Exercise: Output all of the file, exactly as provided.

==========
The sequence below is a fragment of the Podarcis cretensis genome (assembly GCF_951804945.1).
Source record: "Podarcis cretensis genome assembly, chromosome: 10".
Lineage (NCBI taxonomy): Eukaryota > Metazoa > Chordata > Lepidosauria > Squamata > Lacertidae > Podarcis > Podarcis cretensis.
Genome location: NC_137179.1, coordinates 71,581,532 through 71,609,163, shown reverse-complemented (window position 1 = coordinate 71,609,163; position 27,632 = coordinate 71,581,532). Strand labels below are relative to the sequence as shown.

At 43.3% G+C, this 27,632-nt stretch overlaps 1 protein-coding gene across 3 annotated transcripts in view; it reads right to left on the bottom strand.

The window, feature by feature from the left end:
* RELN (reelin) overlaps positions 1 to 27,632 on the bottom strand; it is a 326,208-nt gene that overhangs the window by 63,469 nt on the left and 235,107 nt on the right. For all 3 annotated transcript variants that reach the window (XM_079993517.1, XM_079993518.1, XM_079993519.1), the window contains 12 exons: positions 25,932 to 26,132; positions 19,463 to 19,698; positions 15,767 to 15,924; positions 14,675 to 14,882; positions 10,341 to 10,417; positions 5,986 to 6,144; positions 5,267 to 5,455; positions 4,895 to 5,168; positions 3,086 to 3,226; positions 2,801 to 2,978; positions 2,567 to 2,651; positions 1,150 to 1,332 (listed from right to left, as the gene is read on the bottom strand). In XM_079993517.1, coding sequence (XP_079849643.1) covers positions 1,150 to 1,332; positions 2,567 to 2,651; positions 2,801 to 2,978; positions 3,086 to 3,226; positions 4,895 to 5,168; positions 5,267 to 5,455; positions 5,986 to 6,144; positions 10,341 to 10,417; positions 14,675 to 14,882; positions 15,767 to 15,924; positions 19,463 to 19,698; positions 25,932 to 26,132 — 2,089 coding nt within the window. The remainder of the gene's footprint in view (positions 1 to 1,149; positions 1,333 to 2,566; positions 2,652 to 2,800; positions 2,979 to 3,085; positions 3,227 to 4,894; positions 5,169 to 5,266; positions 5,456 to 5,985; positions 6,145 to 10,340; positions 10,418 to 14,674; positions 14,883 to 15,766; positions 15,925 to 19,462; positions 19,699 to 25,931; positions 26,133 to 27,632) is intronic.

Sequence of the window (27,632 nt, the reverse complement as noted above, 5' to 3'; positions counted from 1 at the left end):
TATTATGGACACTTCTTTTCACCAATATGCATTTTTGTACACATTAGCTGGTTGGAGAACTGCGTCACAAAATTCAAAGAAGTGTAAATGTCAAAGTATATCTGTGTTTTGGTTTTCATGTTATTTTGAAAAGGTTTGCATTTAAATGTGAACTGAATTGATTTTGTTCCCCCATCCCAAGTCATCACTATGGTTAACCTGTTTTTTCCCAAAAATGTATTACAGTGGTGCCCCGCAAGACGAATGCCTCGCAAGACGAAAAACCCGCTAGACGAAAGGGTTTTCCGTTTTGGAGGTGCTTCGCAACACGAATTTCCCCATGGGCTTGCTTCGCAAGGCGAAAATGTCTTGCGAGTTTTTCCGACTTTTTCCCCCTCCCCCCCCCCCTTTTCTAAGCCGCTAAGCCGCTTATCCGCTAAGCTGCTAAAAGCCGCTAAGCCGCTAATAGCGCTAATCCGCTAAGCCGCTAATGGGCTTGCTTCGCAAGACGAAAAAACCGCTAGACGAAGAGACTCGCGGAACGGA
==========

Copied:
The sequence below is a fragment of the Podarcis cretensis genome (assembly GCF_951804945.1).
Source record: "Podarcis cretensis genome assembly, chromosome: 10".
Lineage (NCBI taxonomy): Eukaryota > Metazoa > Chordata > Lepidosauria > Squamata > Lacertidae > Podarcis > Podarcis cretensis.
Genome location: NC_137179.1, coordinates 71,581,532 through 71,609,163, shown reverse-complemented (window position 1 = coordinate 71,609,163; position 27,632 = coordinate 71,581,532). Strand labels below are relative to the sequence as shown.

At 43.3% G+C, this 27,632-nt stretch overlaps 1 protein-coding gene across 3 annotated transcripts in view; it reads right to left on the bottom strand.

The window, feature by feature from the left end:
* RELN (reelin) overlaps positions 1 to 27,632 on the bottom strand; it is a 326,208-nt gene that overhangs the window by 63,469 nt on the left and 235,107 nt on the right. For all 3 annotated transcript variants that reach the window (XM_079993517.1, XM_079993518.1, XM_079993519.1), the window contains 12 exons: positions 25,932 to 26,132; positions 19,463 to 19,698; positions 15,767 to 15,924; positions 14,675 to 14,882; positions 10,341 to 10,417; positions 5,986 to 6,144; positions 5,267 to 5,455; positions 4,895 to 5,168; positions 3,086 to 3,226; positions 2,801 to 2,978; positions 2,567 to 2,651; positions 1,150 to 1,332 (listed from right to left, as the gene is read on the bottom strand). In XM_079993517.1, coding sequence (XP_079849643.1) covers positions 1,150 to 1,332; positions 2,567 to 2,651; positions 2,801 to 2,978; positions 3,086 to 3,226; positions 4,895 to 5,168; positions 5,267 to 5,455; positions 5,986 to 6,144; positions 10,341 to 10,417; positions 14,675 to 14,882; positions 15,767 to 15,924; positions 19,463 to 19,698; positions 25,932 to 26,132 — 2,089 coding nt within the window. The remainder of the gene's footprint in view (positions 1 to 1,149; positions 1,333 to 2,566; positions 2,652 to 2,800; positions 2,979 to 3,085; positions 3,227 to 4,894; positions 5,169 to 5,266; positions 5,456 to 5,985; positions 6,145 to 10,340; positions 10,418 to 14,674; positions 14,883 to 15,766; positions 15,925 to 19,462; positions 19,699 to 25,931; positions 26,133 to 27,632) is intronic.

Sequence of the window (27,632 nt, the reverse complement as noted above, 5' to 3'; positions counted from 1 at the left end):
TATTATGGACACTTCTTTTCACCAATATGCATTTTTGTACACATTAGCTGGTTGGAGAACTGCGTCACAAAATTCAAAGAAGTGTAAATGTCAAAGTATATCTGTGTTTTGGTTTTCATGTTATTTTGAAAAGGTTTGCATTTAAATGTGAACTGAATTGATTTTGTTCCCCCATCCCAAGTCATCACTATGGTTAACCTGTTTTTTCCCAAAAATGTATTACAGTGGTGCCCCGCAAGACGAATGCCTCGCAAGACGAAAAACCCGCTAGACGAAAGGGTTTTCCGTTTTGGAGGTGCTTCGCAACACGAATTTCCCCATGGGCTTGCTTCGCAAGGCGAAAATGTCTTGCGAGTTTTTCCGACTTTTTCCCCCTCCCCCCCCCCCTTTTCTAAGCCGCTAAGCCGCTTATCCGCTAAGCTGCTAAAAGCCGCTAAGCCGCTAATAGCGCTAATCCGCTAAGCCGCTAATGGGCTTGCTTCGCAAGACGAAAAAACCGCTAGACGAAGAGACTCGCGGAACGGA